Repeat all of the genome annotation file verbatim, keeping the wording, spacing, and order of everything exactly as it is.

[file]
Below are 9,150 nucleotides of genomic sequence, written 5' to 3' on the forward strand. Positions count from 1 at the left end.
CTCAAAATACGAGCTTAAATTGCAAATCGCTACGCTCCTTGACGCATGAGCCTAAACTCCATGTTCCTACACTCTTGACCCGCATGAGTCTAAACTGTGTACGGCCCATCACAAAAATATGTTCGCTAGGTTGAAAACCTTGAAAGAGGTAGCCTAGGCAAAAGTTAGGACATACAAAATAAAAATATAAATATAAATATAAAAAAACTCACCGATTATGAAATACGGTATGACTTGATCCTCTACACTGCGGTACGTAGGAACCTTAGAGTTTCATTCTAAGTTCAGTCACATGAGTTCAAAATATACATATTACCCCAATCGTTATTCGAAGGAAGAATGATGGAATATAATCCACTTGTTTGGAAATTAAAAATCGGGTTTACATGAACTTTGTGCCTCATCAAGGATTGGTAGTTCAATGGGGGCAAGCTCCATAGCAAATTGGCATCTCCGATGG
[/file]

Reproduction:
Below are 9,150 nucleotides of genomic sequence, written 5' to 3' on the forward strand. Positions count from 1 at the left end.
CTCAAAATACGAGCTTAAATTGCAAATCGCTACGCTCCTTGACGCATGAGCCTAAACTCCATGTTCCTACACTCTTGACCCGCATGAGTCTAAACTGTGTACGGCCCATCACAAAAATATGTTCGCTAGGTTGAAAACCTTGAAAGAGGTAGCCTAGGCAAAAGTTAGGACATACAAAATAAAAATATAAATATAAATATAAAAAAACTCACCGATTATGAAATACGGTATGACTTGATCCTCTACACTGCGGTACGTAGGAACCTTAGAGTTTCATTCTAAGTTCAGTCACATGAGTTCAAAATATACATATTACCCCAATCGTTATTCGAAGGAAGAATGATGGAATATAATCCACTTGTTTGGAAATTAAAAATCGGGTTTACATGAACTTTGTGCCTCATCAAGGATTGGTAGTTCAATGGGGGCAAGCTCCATAGCAAATTGGCATCTCCGATGG